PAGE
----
Flurbiprofen microgranules for relief of sore throat: a randomised, double-blind trial

Russo, Marc, Bloch, Mark, de Looze, Fred, Morris, Christopher and Shephard, Adrian (2013) Flurbiprofen microgranules for relief of sore throat: a randomised, double-blind trial. British Journal of General Practice, 63 607: E149-E155. doi:10.3399/bjgp13X663118

Author Russo, Marc
Bloch, Mark
de Looze, Fred
Morris, Christopher
Shephard, Adrian
Title Flurbiprofen microgranules for relief of sore throat: a randomised, double-blind trial
Journal name British Journal of General Practice   Check publisher's open access policy
ISSN 0960-1643
Publication date 2013-02-01
Year available 2013
Sub-type Article (original research)
DOI 10.3399/bjgp13X663118
Open Access Status Not Open Access
Volume 63
Issue 607
Start page E149
End page E155
Total pages 7
Place of publication London, United Kingdom
Publisher Royal College of General Practitioners
Language eng
Formatted abstract
Background Many people with sore throat seek, and are often inappropriately prescribed, antibiotics.

Aim The objective of this study was to determine the analgesic efficacy of flurbiprofen 8.75 mg microgranules versus placebo. These microgranules are a possible alternative treatment for patients with sore throat due to upper respiratory tract infection (URTI).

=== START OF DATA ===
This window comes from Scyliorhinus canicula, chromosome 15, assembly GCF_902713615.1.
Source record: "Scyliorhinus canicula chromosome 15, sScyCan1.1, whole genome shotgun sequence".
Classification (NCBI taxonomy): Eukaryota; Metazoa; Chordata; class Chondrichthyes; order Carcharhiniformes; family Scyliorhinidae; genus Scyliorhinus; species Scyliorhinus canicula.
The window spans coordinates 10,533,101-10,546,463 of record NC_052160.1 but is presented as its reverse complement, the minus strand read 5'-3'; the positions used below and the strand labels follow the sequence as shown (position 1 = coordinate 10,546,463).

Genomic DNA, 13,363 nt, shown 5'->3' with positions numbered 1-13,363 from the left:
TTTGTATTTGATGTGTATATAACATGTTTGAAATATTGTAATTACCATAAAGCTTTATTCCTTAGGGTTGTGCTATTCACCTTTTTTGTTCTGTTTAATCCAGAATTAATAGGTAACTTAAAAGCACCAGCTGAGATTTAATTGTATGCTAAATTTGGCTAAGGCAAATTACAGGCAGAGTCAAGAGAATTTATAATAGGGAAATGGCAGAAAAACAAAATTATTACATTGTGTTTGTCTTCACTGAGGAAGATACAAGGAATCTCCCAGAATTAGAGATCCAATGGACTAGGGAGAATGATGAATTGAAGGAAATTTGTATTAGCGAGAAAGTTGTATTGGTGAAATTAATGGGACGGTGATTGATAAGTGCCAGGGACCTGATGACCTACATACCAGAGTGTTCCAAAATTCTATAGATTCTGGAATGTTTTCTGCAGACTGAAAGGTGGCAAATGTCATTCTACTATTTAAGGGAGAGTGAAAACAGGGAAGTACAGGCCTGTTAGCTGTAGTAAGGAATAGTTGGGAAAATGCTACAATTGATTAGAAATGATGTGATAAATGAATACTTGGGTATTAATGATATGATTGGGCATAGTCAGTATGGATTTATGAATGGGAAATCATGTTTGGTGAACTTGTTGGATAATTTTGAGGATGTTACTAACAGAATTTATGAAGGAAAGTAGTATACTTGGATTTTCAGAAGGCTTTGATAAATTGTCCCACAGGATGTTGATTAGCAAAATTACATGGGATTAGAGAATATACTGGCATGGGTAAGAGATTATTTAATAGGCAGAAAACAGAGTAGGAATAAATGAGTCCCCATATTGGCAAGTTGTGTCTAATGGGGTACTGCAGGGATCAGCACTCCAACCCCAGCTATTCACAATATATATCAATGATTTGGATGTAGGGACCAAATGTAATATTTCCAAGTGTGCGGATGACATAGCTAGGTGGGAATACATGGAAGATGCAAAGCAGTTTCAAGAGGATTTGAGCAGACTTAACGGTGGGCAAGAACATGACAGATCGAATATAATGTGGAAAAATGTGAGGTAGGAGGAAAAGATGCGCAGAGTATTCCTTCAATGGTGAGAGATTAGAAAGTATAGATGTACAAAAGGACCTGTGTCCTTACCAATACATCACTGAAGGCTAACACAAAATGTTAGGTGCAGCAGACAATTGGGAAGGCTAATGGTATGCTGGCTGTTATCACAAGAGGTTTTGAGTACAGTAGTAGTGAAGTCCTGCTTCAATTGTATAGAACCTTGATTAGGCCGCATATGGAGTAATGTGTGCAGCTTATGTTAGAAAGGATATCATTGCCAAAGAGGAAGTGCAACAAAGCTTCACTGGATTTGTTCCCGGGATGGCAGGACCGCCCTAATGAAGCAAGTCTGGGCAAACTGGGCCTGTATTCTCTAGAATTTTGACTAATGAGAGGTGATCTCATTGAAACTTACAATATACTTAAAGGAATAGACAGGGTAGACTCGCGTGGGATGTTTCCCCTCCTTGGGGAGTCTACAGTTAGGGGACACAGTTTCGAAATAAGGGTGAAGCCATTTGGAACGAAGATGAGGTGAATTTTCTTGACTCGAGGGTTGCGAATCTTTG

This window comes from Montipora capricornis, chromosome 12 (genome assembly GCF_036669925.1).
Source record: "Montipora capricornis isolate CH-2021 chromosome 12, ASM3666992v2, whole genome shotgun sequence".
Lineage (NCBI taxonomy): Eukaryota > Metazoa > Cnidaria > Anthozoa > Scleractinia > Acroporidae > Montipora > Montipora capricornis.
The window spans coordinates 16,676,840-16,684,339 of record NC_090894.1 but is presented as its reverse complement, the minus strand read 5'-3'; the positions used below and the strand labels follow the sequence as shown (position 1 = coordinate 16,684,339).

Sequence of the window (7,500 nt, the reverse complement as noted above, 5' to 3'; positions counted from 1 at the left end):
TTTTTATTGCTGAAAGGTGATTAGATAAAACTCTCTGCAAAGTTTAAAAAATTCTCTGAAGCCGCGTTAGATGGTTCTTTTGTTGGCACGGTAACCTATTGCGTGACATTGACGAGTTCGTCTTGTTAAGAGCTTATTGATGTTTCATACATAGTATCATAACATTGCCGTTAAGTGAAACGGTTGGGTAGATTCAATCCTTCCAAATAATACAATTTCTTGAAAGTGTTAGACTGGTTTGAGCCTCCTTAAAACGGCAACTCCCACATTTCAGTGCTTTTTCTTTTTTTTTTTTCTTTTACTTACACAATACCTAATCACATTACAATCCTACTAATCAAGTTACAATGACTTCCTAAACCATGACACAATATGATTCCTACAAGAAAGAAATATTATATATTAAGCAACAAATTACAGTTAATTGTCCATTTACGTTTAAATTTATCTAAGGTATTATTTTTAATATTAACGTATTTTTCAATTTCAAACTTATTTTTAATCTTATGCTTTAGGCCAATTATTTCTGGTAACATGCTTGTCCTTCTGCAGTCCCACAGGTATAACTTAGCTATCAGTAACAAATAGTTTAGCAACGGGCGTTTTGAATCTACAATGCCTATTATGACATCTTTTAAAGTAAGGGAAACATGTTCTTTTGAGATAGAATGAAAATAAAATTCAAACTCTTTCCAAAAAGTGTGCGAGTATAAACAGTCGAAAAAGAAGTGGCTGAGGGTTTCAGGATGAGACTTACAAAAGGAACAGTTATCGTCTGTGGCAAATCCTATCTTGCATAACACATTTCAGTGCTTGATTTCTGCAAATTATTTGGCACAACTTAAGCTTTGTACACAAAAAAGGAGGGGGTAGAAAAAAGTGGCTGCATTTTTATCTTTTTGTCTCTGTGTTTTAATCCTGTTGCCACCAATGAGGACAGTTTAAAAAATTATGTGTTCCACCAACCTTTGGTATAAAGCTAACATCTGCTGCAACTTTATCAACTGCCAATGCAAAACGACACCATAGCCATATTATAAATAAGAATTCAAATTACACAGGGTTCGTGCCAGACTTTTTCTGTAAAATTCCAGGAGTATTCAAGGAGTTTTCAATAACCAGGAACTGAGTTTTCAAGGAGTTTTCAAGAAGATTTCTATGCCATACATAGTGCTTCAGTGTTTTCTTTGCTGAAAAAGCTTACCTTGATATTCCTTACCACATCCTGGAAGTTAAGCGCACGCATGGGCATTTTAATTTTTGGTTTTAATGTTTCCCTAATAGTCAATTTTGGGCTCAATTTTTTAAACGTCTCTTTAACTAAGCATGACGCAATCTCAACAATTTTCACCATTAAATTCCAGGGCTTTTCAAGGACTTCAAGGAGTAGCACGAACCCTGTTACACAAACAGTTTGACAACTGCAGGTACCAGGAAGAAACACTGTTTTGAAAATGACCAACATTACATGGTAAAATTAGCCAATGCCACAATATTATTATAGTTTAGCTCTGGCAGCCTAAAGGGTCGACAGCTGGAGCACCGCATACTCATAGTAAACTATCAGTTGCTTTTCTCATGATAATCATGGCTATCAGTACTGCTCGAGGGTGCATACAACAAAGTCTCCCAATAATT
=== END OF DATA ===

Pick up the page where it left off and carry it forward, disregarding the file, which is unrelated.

Design and setting Randomised, double-blind, placebo-controlled, multiple-dose study conducted at eight primary care sites in Australia.

Method Participants with sore throat of onset within the past 4 days received either flurbiprofen 8.75 mg microgranules or non-medicated placebo microgranules. Throat soreness, difficulty in swallowing, sore throat pain intensity, sore throat relief, oral temperature, and treatment benefits were all assessed at regular intervals.

Result Of 373 patients from eight centres, 186 received flurbiprofen 8.75 mg microgranules and 187 received placebo microgranules (intent-to-treat population). Throat soreness was significantly reduced over the first 2 hours after the first dose. Reductions in difficulty in swallowing were observed at all time points from 5 to 360 minutes after the first dose, after taking flurbiprofen microgranules versus placebo. Sore throat relief was also evident at 1 minute and lasted for at least 6 hours. The multiple-dose efficacy results showed reduction of difficulty in swallowing at the end of days 1–3 and sore throat relief at the end of day 1.

Conclusion Microgranules containing flurbiprofen 8.75 mg provided fast and effective relief from sore throat due to URTI and represent an alternative treatment option to antibiotic therapy.
Keyword Analgesic
Anti-inflammatory agent
Primary health care
Sore throat
Q-Index Code C1
Q-Index Status Confirmed Code
Institutional Status UQ

Document type: Journal Article
Sub-type: Article (original research)
Collections: Official 2014 Collection
School of Medicine Publications
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